4 Songs (Fine, Vivian)

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Contents

Performances

Recordings

MP3 file (audio)
Rhymesandchymes (2012/6/28)

MP3 file (audio)
Rhymesandchymes (2012/6/28)

MP3 file (audio)
Rhymesandchymes (2012/6/28)

MP3 file (audio)
Rhymesandchymes (2012/6/28)

Performers Sandra Sliker-Bouman, soprano
Yemoine Guibbory, David Gusakov, Evelyn Reed, Morris Block, string quartet
Publisher Info. Vivian Fine Estate
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Sheet Music

Scores and Parts

PDF typeset by Slawomir Dabrow...
Rhymesandchymes (2011/6/7)

PDF typeset by Slawomir Dabrow...
Rhymesandchymes (2011/6/7)

PDF typeset by Slawomir Dabrow...
Rhymesandchymes (2011/6/7)

PDF typeset by Slawomir Dabrow...
Rhymesandchymes (2011/6/7)

PDF typeset by Slawomir Dabrow...
Rhymesandchymes (2011/6/7)

Publisher. Info. Vivian Fine Estate
Copyright
Misc. Notes Request Licenses from ASCAP
Report performances to Vivian Fine Estate
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PMLP213841-Four Songs.pdf
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General Information

Work Title 4 Songs
Alternative. Title
Composer Fine, Vivian
Movements/SectionsMov'ts/Sec's 4 songs:
  1. The Lover in Winter Plaineth for the Spring
  2. Comfort to a Youth That Had Lost His Love
  3. She Weeps over Rahoon
  4. Tilly
Year/Date of CompositionY/D of Comp. 1933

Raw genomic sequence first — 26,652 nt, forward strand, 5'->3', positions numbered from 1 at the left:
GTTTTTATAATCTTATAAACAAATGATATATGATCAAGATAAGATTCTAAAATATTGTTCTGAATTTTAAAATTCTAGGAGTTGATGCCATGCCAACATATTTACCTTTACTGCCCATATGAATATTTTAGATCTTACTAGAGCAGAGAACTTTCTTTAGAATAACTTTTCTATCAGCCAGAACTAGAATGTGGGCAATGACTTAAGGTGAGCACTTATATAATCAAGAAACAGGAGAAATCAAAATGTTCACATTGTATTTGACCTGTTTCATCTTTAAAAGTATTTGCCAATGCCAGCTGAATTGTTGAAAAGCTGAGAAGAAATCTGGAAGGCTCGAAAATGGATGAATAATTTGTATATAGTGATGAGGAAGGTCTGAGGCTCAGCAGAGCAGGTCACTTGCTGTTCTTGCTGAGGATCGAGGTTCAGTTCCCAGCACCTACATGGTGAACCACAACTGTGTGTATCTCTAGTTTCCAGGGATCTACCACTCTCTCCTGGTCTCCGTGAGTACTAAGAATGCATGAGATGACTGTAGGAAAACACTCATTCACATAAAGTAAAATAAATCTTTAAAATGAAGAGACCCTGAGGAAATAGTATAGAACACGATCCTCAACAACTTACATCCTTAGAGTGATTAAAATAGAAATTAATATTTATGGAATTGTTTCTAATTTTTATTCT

First Performance. 1932-02-05
New York: French Institute, League of Composers Concert
First Publication. 1933 – in New Music
Librettist 3 authors
  1. Anonymous (16th century)
  2. Robert Herrick (1591-1674)
  3. James Joyce (1882-1941), from Pomes Penyeach
  4. James Joyce (1882-1941), from Pomes Penyeach
Language English
Average DurationAvg. Duration 7 minutes
Composer Time PeriodComp. Period Modern
Piece Style Early 20th century
Instrumentation Mezzo-soprano and string quartet
External Links Vivian Fine website


Misc. Comments

Reviews

...astonishing, fully mature, intelligent, inspired pieces written by a 20-year-old using melodic and contrapuntal procedures very like those revealed in last Sunday’s all-Fine concert to be her present manner. The text-setting is marvelous. Only Virgil Thomson’s setting of the English language rivals it among 20th century composers. It is natural, perfectly speech-like, yet measured and expressive.

—Charles Shere, The Oakland Tribune, January 15, 1983